Based on the affected organ(s), mast cell tumor may be classified into either cutaneous mastocytosis or systemic mastocytosis. Mast cell tumor may be classified into seven subtypes based on WHO classification system.

Pathophysiology

Mast cell tumor arises from the mast cell, which is a type of white blood cell involved in the inflammatory process. The progression to mast cell tumor usually involves the uncontrolled stimulation of the receptor for stem cell factor following mutation of C-kit cell surface receptor. On microscopic histopathological analysis, mast cells in the superficial and mid dermis that are lymphocyte like with dense granular cytoplasm which tend to be more abundant around blood vessels is characteristic finding of mast cell tumor.

Causes

There are no established causes for mast cell tumor.

Differentiating Mast Cell Tumor from other Diseases

Mast cell tumor must be differentiated from other diseases that cause flushing,such as: phaeochromocytoma and carcinoid syndrome. Mast cell tumor must be differentiated from other diseases that cause elevated serum tryptase levels and cytopenia, such as: myelodysplastic syndrome, primary myelofibrosis, essential thrombocythemia, and chronic eosinophilic leukemia.

Epidemiology and Demographics

Mast cell tumor is a rare disease and considered to be an "orphan disease" affecting 200,000 or fewer people in the United States. There are no definite data regarding the prevalence of mast cell tumor among the US general population. Cutaneous mastocytosis is more common in children and the disease manifest itself in the first year of life in over 80% of cases. There is no sex predilection and race predilection to the mast cell tumor.

Risk Factors

Common risk factors in the development of mast cell tumor are age and mutation of C-kit receptor.

Natural History, Complications and Prognosis

Common complications of mast cell tumor include episodes of anaphylaxis, osteoporosis, and progression to malignant mastocytosis or mast cell leukemia. The prognosis of mast cell tumor varies with the subtype, location, and extent of the tumor. The cutaneous mastocytosis is associated with the most favorable prognosis and mast cell leukemia is associated with poor prognosis.

Diagnostic Criteria

The diagnosis of systemic mastocytosis is based on the presence of one major criterion and one minor criterion or three minor criteria. Major criteria include the presence of multifocal dense infiltrates of mast cells observed in bone marrow sections or other extra cutaneous organs. Four minor criteria include the presence of >25% abnormal spindle-shaped mast cells in bone marrow and/or tissues, detection of Kit mutation at codon 816 in bone marrow or extracutaneous organ(s), the expression of CD2 and CD25 surface markers in C-kit positive mast cells from bone marrow or other organs, and elevated serum tryptase levels >20 ng/mL.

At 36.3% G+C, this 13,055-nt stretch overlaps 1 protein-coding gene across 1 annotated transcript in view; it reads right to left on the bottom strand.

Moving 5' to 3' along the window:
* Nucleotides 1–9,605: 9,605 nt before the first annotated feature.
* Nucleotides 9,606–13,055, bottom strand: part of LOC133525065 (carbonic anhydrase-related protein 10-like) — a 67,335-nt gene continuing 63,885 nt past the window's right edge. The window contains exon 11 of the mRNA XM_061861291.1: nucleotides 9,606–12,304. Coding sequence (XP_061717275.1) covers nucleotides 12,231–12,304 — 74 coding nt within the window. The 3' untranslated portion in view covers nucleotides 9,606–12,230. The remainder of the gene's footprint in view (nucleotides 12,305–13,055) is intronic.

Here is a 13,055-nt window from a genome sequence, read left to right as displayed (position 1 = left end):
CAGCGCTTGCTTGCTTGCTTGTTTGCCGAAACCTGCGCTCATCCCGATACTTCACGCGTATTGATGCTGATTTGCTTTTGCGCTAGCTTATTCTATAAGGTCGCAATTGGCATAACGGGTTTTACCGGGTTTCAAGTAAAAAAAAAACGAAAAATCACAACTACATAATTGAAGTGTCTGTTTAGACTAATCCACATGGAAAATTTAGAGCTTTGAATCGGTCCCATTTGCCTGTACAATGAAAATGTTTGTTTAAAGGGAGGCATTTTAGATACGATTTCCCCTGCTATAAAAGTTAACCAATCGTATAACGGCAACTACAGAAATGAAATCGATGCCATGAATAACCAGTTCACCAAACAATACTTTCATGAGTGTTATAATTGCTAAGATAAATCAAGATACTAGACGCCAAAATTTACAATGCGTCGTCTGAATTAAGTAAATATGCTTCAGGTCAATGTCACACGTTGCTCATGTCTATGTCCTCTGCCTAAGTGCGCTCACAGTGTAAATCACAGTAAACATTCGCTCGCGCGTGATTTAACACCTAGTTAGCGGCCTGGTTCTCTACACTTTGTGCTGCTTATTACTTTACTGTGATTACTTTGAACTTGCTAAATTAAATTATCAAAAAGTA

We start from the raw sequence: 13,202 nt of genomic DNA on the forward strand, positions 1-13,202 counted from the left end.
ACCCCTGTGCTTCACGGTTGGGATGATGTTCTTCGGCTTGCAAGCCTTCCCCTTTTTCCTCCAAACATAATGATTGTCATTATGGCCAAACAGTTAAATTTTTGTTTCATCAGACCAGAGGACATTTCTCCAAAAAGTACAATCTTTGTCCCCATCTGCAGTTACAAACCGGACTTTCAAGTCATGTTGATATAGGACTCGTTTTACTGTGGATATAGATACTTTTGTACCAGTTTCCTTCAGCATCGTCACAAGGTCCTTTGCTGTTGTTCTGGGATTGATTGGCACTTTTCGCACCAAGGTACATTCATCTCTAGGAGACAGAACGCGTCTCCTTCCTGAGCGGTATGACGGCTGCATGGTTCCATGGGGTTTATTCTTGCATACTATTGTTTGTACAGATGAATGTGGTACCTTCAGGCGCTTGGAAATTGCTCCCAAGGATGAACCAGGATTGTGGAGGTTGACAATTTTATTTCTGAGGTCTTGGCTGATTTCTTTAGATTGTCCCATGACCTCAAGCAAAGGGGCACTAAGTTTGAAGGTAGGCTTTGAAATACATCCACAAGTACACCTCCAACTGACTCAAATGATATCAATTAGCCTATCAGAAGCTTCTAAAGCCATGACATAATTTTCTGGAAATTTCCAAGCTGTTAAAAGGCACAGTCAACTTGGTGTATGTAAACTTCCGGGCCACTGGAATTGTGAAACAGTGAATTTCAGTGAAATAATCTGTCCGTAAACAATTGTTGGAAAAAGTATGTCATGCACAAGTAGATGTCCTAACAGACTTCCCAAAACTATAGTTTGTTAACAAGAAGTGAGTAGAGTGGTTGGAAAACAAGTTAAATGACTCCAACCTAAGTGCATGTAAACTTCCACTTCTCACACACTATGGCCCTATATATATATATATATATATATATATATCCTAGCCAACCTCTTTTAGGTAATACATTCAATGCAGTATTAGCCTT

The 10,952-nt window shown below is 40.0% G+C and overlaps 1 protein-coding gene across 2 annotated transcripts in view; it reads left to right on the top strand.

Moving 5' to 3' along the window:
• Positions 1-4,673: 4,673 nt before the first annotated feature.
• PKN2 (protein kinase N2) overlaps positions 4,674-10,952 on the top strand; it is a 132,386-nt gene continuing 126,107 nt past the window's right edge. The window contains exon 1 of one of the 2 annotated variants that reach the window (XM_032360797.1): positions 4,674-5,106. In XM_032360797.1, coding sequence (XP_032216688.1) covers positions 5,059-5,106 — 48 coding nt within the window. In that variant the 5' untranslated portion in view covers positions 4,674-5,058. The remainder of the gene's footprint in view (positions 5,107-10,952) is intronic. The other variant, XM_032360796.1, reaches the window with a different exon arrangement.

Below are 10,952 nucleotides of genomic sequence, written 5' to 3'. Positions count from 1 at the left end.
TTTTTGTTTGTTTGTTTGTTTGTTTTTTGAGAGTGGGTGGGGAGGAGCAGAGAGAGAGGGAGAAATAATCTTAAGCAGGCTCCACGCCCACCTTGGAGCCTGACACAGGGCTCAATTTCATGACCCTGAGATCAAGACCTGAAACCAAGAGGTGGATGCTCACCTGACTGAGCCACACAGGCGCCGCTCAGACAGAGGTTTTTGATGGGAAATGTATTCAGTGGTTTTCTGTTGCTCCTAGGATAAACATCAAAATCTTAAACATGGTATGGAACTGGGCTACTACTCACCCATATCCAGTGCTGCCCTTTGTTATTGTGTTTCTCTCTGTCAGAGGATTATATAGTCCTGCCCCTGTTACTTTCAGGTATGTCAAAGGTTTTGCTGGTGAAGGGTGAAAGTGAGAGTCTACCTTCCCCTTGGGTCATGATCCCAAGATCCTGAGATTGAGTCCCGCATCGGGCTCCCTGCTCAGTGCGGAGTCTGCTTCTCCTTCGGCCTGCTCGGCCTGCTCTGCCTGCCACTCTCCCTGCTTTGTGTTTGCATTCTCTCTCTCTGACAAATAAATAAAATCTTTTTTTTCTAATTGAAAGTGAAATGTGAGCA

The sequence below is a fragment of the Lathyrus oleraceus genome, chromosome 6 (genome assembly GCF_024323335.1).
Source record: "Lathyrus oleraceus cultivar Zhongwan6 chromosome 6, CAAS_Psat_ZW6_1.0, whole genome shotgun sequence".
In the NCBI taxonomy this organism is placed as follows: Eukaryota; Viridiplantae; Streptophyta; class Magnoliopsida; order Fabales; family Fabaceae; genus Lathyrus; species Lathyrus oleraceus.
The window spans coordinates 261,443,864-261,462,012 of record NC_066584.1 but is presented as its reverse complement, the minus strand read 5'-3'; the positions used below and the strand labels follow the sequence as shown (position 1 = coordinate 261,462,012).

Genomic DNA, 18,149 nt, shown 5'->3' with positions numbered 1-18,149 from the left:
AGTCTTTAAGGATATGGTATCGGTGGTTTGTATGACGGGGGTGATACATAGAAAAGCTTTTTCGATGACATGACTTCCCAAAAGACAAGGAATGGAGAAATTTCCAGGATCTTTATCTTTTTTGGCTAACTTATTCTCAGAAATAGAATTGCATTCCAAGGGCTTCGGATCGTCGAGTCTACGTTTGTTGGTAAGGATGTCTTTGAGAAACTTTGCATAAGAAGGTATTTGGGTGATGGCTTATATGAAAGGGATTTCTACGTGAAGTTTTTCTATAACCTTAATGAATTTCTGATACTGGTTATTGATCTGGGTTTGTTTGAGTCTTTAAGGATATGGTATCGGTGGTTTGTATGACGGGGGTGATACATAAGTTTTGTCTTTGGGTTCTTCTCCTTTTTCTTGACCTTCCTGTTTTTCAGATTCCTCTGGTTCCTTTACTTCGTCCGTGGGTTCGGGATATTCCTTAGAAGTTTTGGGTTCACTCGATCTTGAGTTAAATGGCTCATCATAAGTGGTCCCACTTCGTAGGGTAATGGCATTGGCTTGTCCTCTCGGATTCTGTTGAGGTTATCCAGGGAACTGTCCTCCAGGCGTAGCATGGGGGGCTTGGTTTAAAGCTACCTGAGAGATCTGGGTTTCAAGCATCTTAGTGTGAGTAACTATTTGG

Diagnosis

Staging

There is no established system for the staging of mast cell tumor.

History and Symptoms

Physical Examination

Physical examination for mast cell tumor include inspection for a large assortment of types of skin lesions, testing for dermatographism (Darier's sign), and palpating for hepatosplenomegaly and lymphadenopathy.

Laboratory Findings

Laboratory tests that may be helpful for diagnosis of mast cell tumor include complete blood count, serum tryptase levels, plasma and urinary histamine levels, and coagulation profile.

Biopsy

Biopsy of affected organ may be performed to detect possible accumulation of mast cells in an involved tissue.

Other Imaging Findings

Other imaging studies for evaluation of mast cell tumor include sonography of internal organs, gastroscopy and colonoscopy with biopsy, and DXA scan of bones.

Treatment

Medical Therapy

The mainstay of therapy for mast cell tumor is avoidance of triggering factors and symptomatic therapy. Chemotherapy is indicated for aggressive form of mast cell tumor.

Surgery

Surgical intervention is not recommended for the management of mast cell tumor.

References